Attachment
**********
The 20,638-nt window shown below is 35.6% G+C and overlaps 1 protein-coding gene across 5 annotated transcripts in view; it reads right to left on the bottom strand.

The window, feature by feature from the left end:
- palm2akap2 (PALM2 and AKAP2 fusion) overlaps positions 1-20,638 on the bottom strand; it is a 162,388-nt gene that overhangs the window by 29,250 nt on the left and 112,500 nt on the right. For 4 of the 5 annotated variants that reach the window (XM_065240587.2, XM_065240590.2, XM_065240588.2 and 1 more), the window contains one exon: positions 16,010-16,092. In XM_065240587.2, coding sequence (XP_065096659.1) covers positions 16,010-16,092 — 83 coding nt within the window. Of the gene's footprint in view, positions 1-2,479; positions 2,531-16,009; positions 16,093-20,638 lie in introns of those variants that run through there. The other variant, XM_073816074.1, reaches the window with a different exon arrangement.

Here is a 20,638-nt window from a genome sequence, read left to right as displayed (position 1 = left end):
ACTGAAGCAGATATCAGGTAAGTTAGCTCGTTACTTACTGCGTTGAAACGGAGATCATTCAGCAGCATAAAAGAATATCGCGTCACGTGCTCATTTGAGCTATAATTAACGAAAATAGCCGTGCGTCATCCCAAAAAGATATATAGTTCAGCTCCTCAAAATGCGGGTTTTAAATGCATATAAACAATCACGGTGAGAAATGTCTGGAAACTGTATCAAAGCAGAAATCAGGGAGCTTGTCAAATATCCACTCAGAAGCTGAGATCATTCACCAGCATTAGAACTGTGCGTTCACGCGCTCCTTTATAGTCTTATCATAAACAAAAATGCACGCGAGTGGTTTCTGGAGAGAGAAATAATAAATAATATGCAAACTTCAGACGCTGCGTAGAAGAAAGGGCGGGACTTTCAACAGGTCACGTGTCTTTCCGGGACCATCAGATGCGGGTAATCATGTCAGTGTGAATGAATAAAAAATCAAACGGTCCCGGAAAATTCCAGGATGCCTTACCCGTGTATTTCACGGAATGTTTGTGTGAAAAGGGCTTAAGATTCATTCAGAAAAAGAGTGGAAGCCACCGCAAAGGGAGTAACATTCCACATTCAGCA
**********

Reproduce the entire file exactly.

The 20,638-nt window shown below is 35.6% G+C and overlaps 1 protein-coding gene across 5 annotated transcripts in view; it reads right to left on the bottom strand.

The window, feature by feature from the left end:
- palm2akap2 (PALM2 and AKAP2 fusion) overlaps positions 1-20,638 on the bottom strand; it is a 162,388-nt gene that overhangs the window by 29,250 nt on the left and 112,500 nt on the right. For 4 of the 5 annotated variants that reach the window (XM_065240587.2, XM_065240590.2, XM_065240588.2 and 1 more), the window contains one exon: positions 16,010-16,092. In XM_065240587.2, coding sequence (XP_065096659.1) covers positions 16,010-16,092 — 83 coding nt within the window. Of the gene's footprint in view, positions 1-2,479; positions 2,531-16,009; positions 16,093-20,638 lie in introns of those variants that run through there. The other variant, XM_073816074.1, reaches the window with a different exon arrangement.

Here is a 20,638-nt window from a genome sequence, read left to right as displayed (position 1 = left end):
ACTGAAGCAGATATCAGGTAAGTTAGCTCGTTACTTACTGCGTTGAAACGGAGATCATTCAGCAGCATAAAAGAATATCGCGTCACGTGCTCATTTGAGCTATAATTAACGAAAATAGCCGTGCGTCATCCCAAAAAGATATATAGTTCAGCTCCTCAAAATGCGGGTTTTAAATGCATATAAACAATCACGGTGAGAAATGTCTGGAAACTGTATCAAAGCAGAAATCAGGGAGCTTGTCAAATATCCACTCAGAAGCTGAGATCATTCACCAGCATTAGAACTGTGCGTTCACGCGCTCCTTTATAGTCTTATCATAAACAAAAATGCACGCGAGTGGTTTCTGGAGAGAGAAATAATAAATAATATGCAAACTTCAGACGCTGCGTAGAAGAAAGGGCGGGACTTTCAACAGGTCACGTGTCTTTCCGGGACCATCAGATGCGGGTAATCATGTCAGTGTGAATGAATAAAAAATCAAACGGTCCCGGAAAATTCCAGGATGCCTTACCCGTGTATTTCACGGAATGTTTGTGTGAAAAGGGCTTAAGATTCATTCAGAAAAAGAGTGGAAGCCACCGCAAAGGGAGTAACATTCCACATTCAGCA